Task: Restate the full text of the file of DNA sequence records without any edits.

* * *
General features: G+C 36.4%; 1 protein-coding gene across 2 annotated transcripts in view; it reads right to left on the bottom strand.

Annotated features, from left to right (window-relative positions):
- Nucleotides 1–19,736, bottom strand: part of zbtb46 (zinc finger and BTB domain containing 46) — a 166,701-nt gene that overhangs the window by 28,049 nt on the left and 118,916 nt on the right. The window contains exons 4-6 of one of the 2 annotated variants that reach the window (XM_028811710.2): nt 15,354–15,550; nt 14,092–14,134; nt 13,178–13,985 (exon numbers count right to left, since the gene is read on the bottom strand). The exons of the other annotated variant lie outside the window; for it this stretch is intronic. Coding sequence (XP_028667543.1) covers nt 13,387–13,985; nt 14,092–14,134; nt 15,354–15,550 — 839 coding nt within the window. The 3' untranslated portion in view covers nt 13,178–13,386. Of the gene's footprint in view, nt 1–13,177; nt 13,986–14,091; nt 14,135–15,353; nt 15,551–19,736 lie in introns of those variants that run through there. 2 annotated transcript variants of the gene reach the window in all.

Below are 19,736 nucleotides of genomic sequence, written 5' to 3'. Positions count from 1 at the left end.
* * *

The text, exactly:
General features: G+C 36.4%; 1 protein-coding gene across 2 annotated transcripts in view; it reads right to left on the bottom strand.

Annotated features, from left to right (window-relative positions):
- Nucleotides 1–19,736, bottom strand: part of zbtb46 (zinc finger and BTB domain containing 46) — a 166,701-nt gene that overhangs the window by 28,049 nt on the left and 118,916 nt on the right. The window contains exons 4-6 of one of the 2 annotated variants that reach the window (XM_028811710.2): nt 15,354–15,550; nt 14,092–14,134; nt 13,178–13,985 (exon numbers count right to left, since the gene is read on the bottom strand). The exons of the other annotated variant lie outside the window; for it this stretch is intronic. Coding sequence (XP_028667543.1) covers nt 13,387–13,985; nt 14,092–14,134; nt 15,354–15,550 — 839 coding nt within the window. The 3' untranslated portion in view covers nt 13,178–13,386. Of the gene's footprint in view, nt 1–13,177; nt 13,986–14,091; nt 14,135–15,353; nt 15,551–19,736 lie in introns of those variants that run through there. 2 annotated transcript variants of the gene reach the window in all.

Below are 19,736 nucleotides of genomic sequence, written 5' to 3'. Positions count from 1 at the left end.